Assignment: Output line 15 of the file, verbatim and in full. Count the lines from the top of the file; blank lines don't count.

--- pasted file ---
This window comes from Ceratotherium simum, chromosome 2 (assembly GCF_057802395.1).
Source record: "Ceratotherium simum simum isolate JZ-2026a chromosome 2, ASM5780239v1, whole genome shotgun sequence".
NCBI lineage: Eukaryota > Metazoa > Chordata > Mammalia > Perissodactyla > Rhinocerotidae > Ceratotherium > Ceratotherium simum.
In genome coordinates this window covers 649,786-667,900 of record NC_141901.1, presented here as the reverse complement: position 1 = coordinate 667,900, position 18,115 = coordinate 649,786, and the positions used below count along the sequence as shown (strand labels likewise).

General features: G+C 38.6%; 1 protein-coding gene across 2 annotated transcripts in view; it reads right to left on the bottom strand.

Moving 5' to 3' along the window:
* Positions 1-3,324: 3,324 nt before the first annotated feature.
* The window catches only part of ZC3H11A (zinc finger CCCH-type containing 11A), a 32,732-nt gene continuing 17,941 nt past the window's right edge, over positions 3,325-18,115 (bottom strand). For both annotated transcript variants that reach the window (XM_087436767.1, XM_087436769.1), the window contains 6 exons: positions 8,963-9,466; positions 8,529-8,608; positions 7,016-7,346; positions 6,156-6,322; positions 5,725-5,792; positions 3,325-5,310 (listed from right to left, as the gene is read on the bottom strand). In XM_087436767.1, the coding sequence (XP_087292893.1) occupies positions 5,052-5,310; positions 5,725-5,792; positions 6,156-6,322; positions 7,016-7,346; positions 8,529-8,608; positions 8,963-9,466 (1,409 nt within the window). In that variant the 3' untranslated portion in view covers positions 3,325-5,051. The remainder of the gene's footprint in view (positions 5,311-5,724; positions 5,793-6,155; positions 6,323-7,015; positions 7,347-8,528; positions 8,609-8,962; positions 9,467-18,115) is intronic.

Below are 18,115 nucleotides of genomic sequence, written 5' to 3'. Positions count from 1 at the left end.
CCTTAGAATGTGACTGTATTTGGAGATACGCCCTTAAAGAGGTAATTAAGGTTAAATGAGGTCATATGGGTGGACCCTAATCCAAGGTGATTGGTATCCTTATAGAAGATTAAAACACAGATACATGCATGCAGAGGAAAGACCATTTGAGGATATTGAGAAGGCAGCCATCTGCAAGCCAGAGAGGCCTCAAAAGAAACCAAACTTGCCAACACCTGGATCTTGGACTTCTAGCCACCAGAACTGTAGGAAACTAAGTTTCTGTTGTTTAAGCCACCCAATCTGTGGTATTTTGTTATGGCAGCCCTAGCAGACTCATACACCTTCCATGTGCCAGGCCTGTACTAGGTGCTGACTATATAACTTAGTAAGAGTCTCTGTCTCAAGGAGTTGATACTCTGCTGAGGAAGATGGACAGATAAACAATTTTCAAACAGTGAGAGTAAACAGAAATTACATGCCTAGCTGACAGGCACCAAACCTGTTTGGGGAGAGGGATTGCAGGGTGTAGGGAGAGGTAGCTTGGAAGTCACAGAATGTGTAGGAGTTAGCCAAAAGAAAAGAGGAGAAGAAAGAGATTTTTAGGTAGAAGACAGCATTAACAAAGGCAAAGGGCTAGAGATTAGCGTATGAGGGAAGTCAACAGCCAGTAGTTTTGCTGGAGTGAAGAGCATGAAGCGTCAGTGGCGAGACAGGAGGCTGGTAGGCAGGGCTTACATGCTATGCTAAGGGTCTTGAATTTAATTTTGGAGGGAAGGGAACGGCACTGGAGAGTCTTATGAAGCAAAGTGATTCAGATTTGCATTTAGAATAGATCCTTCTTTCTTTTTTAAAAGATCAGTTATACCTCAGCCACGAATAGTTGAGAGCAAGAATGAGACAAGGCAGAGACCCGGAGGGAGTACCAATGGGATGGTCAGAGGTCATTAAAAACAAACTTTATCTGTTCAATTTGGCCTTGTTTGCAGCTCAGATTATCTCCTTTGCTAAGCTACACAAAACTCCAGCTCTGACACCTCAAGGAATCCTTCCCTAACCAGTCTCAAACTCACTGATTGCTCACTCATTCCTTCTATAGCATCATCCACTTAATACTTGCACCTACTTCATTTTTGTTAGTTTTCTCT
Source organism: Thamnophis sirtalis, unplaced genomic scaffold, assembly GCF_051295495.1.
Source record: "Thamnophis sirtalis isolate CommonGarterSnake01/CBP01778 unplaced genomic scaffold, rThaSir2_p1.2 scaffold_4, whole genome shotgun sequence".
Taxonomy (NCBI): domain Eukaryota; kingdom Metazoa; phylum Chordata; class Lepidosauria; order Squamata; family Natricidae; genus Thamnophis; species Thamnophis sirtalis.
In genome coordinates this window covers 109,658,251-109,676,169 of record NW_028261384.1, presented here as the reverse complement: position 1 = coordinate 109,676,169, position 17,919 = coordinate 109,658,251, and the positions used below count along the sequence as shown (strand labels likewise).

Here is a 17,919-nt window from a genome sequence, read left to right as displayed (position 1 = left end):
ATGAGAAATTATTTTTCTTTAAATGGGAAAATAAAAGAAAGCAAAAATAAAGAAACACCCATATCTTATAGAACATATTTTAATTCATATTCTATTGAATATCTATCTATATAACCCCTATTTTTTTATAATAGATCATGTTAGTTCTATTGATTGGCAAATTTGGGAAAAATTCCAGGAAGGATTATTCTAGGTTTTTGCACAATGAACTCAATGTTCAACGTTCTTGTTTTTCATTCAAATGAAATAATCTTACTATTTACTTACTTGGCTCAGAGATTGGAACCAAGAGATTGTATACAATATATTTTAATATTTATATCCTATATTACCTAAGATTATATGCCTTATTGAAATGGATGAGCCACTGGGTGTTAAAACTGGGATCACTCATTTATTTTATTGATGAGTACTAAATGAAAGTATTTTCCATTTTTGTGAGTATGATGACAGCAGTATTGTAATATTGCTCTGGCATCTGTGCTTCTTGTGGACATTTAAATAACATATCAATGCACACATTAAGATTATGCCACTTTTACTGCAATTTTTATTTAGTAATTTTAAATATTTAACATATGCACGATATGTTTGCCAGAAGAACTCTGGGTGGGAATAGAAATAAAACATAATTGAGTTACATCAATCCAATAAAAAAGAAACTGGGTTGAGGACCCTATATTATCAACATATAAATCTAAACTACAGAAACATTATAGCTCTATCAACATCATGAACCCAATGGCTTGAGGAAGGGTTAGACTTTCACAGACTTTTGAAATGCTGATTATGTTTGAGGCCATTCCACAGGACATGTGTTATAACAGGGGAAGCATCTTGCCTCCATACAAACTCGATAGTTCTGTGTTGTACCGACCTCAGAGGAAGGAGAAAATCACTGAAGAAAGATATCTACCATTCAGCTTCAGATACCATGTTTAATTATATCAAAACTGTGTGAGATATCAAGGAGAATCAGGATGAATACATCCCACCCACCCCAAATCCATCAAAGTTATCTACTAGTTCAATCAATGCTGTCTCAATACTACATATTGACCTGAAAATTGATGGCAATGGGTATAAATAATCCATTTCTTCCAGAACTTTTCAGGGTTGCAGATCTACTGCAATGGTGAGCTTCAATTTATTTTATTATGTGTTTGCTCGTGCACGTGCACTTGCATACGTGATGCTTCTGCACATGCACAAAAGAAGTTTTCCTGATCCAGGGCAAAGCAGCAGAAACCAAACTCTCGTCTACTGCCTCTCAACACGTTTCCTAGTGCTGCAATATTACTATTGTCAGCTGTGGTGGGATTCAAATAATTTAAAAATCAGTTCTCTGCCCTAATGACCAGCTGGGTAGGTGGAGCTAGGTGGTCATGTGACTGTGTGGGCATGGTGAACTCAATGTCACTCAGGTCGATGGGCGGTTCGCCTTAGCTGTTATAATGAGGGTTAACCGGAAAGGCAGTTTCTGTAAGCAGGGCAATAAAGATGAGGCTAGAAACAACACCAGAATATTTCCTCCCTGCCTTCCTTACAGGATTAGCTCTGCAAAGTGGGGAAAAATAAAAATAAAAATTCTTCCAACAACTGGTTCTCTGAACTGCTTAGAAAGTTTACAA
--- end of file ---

Here is a 17,919-nt window from a genome sequence, read left to right as displayed (position 1 = left end):